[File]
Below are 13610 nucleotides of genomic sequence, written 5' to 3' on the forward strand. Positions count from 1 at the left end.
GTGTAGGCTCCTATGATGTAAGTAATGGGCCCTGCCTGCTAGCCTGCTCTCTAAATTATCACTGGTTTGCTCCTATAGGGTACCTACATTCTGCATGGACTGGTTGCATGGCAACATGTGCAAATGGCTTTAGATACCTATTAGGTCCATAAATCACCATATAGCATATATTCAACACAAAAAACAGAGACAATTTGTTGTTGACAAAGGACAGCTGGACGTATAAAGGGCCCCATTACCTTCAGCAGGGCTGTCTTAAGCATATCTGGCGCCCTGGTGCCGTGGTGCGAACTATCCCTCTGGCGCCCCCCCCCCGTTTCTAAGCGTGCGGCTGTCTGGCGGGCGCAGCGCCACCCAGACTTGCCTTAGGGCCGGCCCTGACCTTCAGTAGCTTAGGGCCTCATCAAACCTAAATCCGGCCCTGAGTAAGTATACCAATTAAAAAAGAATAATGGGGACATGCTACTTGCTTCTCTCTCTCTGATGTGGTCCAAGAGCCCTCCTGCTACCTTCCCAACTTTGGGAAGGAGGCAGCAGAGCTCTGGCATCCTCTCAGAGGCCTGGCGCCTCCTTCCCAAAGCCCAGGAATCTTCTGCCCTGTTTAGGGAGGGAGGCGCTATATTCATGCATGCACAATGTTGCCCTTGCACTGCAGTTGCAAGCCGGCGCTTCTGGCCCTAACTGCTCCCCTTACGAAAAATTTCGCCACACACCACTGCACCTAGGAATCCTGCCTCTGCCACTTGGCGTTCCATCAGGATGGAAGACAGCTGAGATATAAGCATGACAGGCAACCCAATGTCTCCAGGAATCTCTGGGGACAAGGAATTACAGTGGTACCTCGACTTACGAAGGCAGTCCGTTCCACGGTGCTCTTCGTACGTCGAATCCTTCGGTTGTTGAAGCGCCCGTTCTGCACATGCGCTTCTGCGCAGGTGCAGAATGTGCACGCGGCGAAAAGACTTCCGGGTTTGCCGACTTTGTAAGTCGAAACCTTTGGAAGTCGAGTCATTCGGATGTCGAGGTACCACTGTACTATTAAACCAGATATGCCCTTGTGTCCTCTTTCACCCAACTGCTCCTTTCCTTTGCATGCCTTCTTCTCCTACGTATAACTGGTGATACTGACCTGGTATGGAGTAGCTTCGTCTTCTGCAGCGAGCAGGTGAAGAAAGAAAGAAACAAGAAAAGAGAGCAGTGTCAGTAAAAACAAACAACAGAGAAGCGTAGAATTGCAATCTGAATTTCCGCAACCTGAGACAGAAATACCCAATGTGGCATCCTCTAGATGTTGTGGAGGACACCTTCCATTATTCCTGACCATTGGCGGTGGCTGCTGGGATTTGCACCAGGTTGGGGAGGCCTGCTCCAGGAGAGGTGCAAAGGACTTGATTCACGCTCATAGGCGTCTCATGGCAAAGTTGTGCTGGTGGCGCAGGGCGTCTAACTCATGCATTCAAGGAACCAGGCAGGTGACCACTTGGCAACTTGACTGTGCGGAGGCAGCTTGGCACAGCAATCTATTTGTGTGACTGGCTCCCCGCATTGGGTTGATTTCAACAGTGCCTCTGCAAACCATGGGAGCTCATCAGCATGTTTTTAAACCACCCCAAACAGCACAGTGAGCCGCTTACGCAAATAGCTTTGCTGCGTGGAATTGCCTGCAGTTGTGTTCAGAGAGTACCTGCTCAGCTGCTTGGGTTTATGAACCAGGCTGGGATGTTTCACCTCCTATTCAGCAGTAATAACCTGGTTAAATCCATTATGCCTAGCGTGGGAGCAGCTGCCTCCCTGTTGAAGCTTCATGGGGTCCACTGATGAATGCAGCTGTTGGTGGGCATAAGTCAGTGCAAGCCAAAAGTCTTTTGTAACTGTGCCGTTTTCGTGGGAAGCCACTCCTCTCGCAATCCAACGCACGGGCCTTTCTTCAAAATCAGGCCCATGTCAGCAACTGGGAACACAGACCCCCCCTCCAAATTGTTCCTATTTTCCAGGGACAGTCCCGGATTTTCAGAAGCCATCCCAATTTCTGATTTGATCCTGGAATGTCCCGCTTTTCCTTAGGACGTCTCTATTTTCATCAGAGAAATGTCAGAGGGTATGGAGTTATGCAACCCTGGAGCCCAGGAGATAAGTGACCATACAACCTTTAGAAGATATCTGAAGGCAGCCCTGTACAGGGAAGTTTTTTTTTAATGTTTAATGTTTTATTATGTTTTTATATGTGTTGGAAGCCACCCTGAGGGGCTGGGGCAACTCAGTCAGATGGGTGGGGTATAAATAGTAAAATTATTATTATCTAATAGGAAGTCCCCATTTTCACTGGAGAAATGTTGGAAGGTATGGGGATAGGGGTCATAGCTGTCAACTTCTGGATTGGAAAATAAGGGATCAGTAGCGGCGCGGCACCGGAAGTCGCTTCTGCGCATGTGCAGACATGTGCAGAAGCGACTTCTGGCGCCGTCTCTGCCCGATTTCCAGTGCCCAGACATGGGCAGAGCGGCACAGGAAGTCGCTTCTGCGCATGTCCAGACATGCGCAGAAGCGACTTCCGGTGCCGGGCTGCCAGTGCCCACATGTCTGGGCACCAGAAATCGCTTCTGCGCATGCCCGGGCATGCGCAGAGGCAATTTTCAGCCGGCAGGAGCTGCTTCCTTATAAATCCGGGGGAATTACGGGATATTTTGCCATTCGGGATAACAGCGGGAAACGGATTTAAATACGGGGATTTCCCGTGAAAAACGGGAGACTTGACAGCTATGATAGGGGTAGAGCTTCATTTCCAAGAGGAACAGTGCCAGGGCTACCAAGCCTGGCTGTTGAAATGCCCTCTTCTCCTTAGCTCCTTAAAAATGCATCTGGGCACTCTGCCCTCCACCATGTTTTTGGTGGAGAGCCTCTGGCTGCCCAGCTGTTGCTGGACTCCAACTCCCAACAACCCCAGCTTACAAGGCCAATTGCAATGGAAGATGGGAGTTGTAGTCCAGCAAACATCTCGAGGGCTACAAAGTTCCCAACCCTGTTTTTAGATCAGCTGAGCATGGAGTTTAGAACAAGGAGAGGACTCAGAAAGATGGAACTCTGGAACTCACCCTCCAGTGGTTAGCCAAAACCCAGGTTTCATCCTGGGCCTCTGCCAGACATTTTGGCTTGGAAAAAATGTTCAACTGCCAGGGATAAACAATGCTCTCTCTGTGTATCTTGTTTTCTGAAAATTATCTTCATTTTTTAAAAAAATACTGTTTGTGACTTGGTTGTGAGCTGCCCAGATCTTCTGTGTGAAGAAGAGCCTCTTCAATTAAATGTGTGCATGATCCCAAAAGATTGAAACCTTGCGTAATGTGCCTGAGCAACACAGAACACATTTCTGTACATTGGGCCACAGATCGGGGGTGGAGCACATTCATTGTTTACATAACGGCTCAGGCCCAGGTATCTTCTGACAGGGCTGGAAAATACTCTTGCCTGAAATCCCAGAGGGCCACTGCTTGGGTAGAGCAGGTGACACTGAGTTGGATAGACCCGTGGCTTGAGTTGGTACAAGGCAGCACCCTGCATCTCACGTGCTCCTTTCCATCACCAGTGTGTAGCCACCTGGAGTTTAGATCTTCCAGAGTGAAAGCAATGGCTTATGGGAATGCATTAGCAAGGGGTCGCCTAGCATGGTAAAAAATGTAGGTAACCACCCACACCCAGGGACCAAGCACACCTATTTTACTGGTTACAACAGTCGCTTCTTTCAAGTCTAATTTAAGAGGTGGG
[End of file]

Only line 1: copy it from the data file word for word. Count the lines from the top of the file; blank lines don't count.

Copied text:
Below are 13610 nucleotides of genomic sequence, written 5' to 3' on the forward strand. Positions count from 1 at the left end.